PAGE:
This Has to Stop

I had planned to post a cute little post today about AI as a design problem.

But honestly in the wake of the announcement that Nintendo has fired Alison Rapp, I can’t in good conscience publish that piece today.

Nintendo Insider has a quick overview of the situation for those unfamiliar.

After controversy had swirled around the company’s localisation effort with Nintendo 3DS exclusive Fire Emblem Fates, Rapp, who had no involvement with them, unexpectedly found herself become the target of criticism regarding the changes.

That attracted harassment from the notoriously hostile Gamergate campaign, who immediately set out to discredit her in any way that they could. Their most damaging discovery was a thesis that she wrote while at Augsburg College called “Speech We Hate: An Argument for the Cessation of International Pressure on Japan to Strengthen Its Anti-Child Pornography Laws,” which had explored the differences in cultural traditions between Japan and western countries relating to the subject matter.

Gamergate chose to interpret this as Rapp holding views that support child pornography, even if she actually made an argument to introduce stronger laws against child exploitation.

Still, activists hounded her as supporting paedophilia, a relentless campaign that descended into madness, eventually seeing The Wayne Foundation’s Jamie Walton, an organisation who seek to spread awareness of the commercial sex exploitation of children, report her views to Nintendo of America without any comprehension of the situation.

Mounting pressure came to a head this week, surely elevated by prominent articles in the media, and the disappointing conclusion was reached.

This is an obvious case of trolls on the Internet being upset over perceived “censorship”, finding a target that had literally nothing to do with the situation, and harassing her online. And rather than taking a stand to support her, Nintendo threw her to the wolves. Fuck.

Leigh Alexander’s famous “Gamers Are Over” post seems more prescient than ever.

You don’t want to ‘be divisive?’ Who’s being divided, except for people who are okay with an infantilized cultural desert of shitty behavior and people who aren’t? What is there to ‘debate’?

If you haven’t read it since Gamergate, it’s worth a reread.

Alison Rapp did nothing wrong, but for many of us, she became a symbol of how women are treated in the games industry. Today, many women are seeing themselves in Rapp and seeing their companies in Nintendo. Women in the games industry have to worry that their employers will hang them out to dry if the mob ever comes for them. And they recognize that the mob could attack them for arbitrary reasons, for something they had no part in.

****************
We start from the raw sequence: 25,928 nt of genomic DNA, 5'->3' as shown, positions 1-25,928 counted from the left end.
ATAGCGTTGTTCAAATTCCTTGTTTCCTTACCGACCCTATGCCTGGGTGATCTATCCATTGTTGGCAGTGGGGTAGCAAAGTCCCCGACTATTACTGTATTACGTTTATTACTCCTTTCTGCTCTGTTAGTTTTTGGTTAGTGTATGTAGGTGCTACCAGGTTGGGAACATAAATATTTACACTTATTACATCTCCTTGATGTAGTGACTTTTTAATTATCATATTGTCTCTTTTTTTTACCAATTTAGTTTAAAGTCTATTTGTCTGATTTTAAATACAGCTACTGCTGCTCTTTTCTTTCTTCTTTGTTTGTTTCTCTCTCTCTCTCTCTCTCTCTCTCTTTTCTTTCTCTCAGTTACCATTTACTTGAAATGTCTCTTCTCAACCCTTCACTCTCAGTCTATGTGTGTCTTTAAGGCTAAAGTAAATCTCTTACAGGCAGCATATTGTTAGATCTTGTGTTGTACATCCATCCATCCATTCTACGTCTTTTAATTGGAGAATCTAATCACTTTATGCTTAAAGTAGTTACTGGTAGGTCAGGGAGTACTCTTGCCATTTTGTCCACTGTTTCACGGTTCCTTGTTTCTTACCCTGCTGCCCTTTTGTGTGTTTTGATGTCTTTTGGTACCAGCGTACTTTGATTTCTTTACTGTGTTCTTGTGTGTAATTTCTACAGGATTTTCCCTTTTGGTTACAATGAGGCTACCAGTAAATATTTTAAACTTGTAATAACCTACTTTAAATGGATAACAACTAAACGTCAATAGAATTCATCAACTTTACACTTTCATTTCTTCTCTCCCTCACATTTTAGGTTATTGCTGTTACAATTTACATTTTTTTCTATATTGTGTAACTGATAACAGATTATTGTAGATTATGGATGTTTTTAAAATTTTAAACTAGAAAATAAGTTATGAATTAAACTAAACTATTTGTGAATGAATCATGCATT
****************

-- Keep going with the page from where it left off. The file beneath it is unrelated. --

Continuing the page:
The fact is that we, as a community and an industry, need to recognize that witch hunts are now part of the consumer culture we’ve created. We need to recognize that these mobs are drastically more likely to target women and marginalized groups. And when faced with the decision to cave to them or to stand against them, we need to make the right decision.

We need to actively cultivate the consumer culture we want. Caving to a hate mob tells the hate mob that their attacks are valid (they aren’t) and that their presence is welcome (it isn’t). Alexander was absolutely right; the hate mob is not our customer. And by catering to them, we’re feeding them and making games culture more terrible and awful for everyone.

We need to do better.

Today’s decision was another painful message to women that we aren’t welcome. That the whims of screaming children—upset over “censorship” of sexualized teenage girls—are more important to our industry than women’s presence and livelihoods.

Enough. We have the power to stop this. It’s time to say “no.” The hate mob is killing your pool of potential employees and potential customer base.  Stop them.

Tantrums don’t stop when you give in. Neither do mobs.

[Update 3/30: Nintendo has released the following statement on Rapp’s termination:

“Alison Rapp was terminated due to violation of an internal company policy involving holding a second job in conflict with Nintendo’s corporate culture. Though Ms. Rapp’s termination follows her being the subject of criticism from certain groups via social media several weeks ago, the two are absolutely not related. Nintendo is a company committed to fostering inclusion and diversity in both our company and the broader video game industry and we firmly reject the harassment of individuals based on gender, race or personal beliefs. We wish Ms. Rapp well in her future endeavors.”

Mike Futter over at GameInformer has a good summary of the stories on both sides, as well as this takeaway:

While the stories don’t completely line up, there is one thing of which we can be certain. Nintendo remained silent as Alison Rapp was harassed over the past few months. She took the brunt of attacks for localization decisions made by the company and, as she states, were in opposition to her own opinions in some cases.

What ultimately happened at the end of her employment with Nintendo follows months of the company turning its back on her. Whether you agree with the localization decisions made for Xenoblade Chronicles X, Fire Emblem Fates, or any other game brought over from Japan, remember that these decisions are rarely made by a single person in a vacuum. No one deserves the level of harassment Rapp faced.”]